What are the tax advantages of contributing to a retirement fund?

Key takeaways

  • Contributing to a retirement fund will entitle you to a tax deduction.

  • Tax deductions are limited to 27.5% of you remuneration, or taxable income with the ceiling on contributions being R350 000 in any tax year.

  • Savings in your retirement fund grow tax free.

  • You can withdraw a lump sum tax-free at retirement and tax on your pension will be lower than that in your earning years.

It is worth knowing what the tax advantages are to saving in a retirement fund, because the incentives you enjoy can make a big difference to the outcome of your attempts to provide yourself with an income in retirement.

Infographic: Three tax advantages of a retirement fund

Knowing the tax disadvantages of withdrawing your savings from a retirement fund may also influence your decision about what to do with your savings in an employer-sponsored fund when you leave a job. Read more: Why is withdrawing from my retirement fund a bad idea?

It is also important to understand the tax you will pay on your retirement fund savings at retirement when you withdraw money or convert it into a pension. Tax is payable, but typically at a lower rate than the tax you would pay if you paid the tax now and saved the after-tax amount. Read more: What tax will I pay when I retire?

There are three ways in which you get a tax advantage from saving in a retirement fund:


1. Tax deductions for contributions

Taxpayers who make contributions to a retirement fund enjoy a tax deduction up to certain limits.

This includes contributions made to a retirement annuity, pension fund and provident fund.

If you contribute within these limits, it means you will save a certain amount in tax for every rand you contribute – anything from 18c to 45c depending on your marginal tax rate.

The contributions you can deduct each year are 27.5% of your taxable income or remuneration, whichever is the highest, subject to a limit.

This limit is a maximum contribution that qualifies for a tax deduction that is currently R350 000 a year. You may reach this limit if your remuneration is above R1.27 million.


What's included

Contributions to your fund made on your behalf by your employer are included in these limits. Any amounts contributed by your employer are added to your salary as a taxable fringe benefit, but can be offset by the tax deduction, as long as the amounts both you and your employer contribute are within the limits allowed for the deduction.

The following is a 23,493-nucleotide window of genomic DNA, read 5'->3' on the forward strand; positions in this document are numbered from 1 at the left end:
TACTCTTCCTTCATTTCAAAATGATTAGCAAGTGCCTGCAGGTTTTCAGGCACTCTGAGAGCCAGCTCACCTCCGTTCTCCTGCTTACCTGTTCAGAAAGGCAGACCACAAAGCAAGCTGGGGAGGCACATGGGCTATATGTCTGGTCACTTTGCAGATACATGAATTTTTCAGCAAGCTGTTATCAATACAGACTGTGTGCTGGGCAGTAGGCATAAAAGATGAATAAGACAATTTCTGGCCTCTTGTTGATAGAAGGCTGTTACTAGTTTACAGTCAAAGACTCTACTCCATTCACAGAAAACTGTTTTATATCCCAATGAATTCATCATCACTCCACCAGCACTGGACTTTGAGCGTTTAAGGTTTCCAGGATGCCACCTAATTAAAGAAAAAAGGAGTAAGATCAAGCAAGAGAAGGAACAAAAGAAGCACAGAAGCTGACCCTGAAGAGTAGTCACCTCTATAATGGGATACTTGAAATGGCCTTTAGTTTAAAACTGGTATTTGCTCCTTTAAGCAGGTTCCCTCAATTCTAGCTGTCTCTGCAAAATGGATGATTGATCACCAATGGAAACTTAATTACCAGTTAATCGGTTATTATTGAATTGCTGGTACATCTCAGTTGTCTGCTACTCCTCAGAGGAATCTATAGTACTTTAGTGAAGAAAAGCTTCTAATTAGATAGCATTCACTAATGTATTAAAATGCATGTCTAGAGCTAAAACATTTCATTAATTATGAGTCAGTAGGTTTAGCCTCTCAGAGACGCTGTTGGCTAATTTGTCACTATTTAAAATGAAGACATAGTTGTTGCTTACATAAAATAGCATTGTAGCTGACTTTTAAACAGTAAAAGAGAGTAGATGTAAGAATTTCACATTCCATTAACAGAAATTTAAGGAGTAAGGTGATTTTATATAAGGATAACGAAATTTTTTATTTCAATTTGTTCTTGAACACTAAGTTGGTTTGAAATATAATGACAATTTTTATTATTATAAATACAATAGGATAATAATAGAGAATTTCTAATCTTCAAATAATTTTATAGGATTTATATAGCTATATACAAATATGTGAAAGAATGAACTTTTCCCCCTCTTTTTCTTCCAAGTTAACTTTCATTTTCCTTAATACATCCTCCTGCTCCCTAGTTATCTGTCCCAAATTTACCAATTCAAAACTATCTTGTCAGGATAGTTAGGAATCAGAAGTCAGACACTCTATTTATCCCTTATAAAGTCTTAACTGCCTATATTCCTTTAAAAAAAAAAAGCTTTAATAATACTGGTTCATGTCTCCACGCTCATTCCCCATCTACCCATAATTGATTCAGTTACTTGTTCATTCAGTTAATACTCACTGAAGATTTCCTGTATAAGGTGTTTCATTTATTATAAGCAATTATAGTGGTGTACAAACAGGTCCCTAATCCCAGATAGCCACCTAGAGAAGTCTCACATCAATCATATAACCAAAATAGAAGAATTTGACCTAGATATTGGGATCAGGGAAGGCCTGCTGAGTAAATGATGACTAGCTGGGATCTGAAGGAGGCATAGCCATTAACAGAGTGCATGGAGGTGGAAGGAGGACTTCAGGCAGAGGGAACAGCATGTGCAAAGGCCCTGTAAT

For the purposes of calculating your tax deduction for retirement contributions your remuneration includes your salary, overtime pay, allowances, leave pay, bonus, fringe benefits and any gratuities or commission before any deductions.

If you are retired, your remuneration will be your pension.

Your taxable income includes all your income including rental, investment and business income, less any exempt income and deductions plus your taxable capital gains.

Your taxable income will be higher than your remuneration or your pension, if you earn rental income, interest income or made any taxable capital gains.

How you claim the deduction

As a salary earner contributing to an employer-sponsored retirement fund, you will enjoy this tax deduction immediately and it will reduce the pay as you earn (PAYE) tax deducted from your salary each month.

As a contributor to a retirement annuity (RA), you will be able to claim the tax deduction when you file your income tax return and, if you are a provisional taxpayer, you can reduce your taxable income by the amount you have contributed.

If you are a salary earner contributing to an RA, you can ask your employer to adjust your monthly PAYE to take into account of your contributions to an RA.


Excess contributions carry over

If you contribute more than the tax deduction limits to a retirement fund, the excess amounts can be carried over to the following tax year and, if within the limits, used as a tax deduction in that year.

Any amounts you contribute to a retirement fund that you have still not claimed as a deduction by the time you retire, can be used to reduce the tax you need to pay on any cash lump sum you take before, or at retirement.

Alternatively, you can use the contributions you have not been able to deduct from your taxable income as a deduction from the taxable portion of your annuity (pension) income in retirement. 

2. Tax-free growth

Amounts you contribute to your retirement fund can earn interest, dividends and make capital gains without incurring tax.

Compounding over many years, this can enhance your savings enormously.

This tax concession also applies to contributions you make to a retirement fund that are not allowed as a tax deduction because they exceed the allowable limits.

3. Tax concessions at retirement

When you retire, you can withdraw a lump sum equal to one third of your retirement savings. There are some exceptions for provident fund members who were members before March 1 2021.

Up to R500 000 of that lump sum can be taken tax free. This tax-free amount is reduced by any lump sums you have taken previously as a withdrawal on resignation from your job, or on retrenchment.

If you retire after the age of 65, the tax you pay on the income you receive as a pension or annuity will be reduced, as taxpayers over the age of 65 enjoy further tax rebates.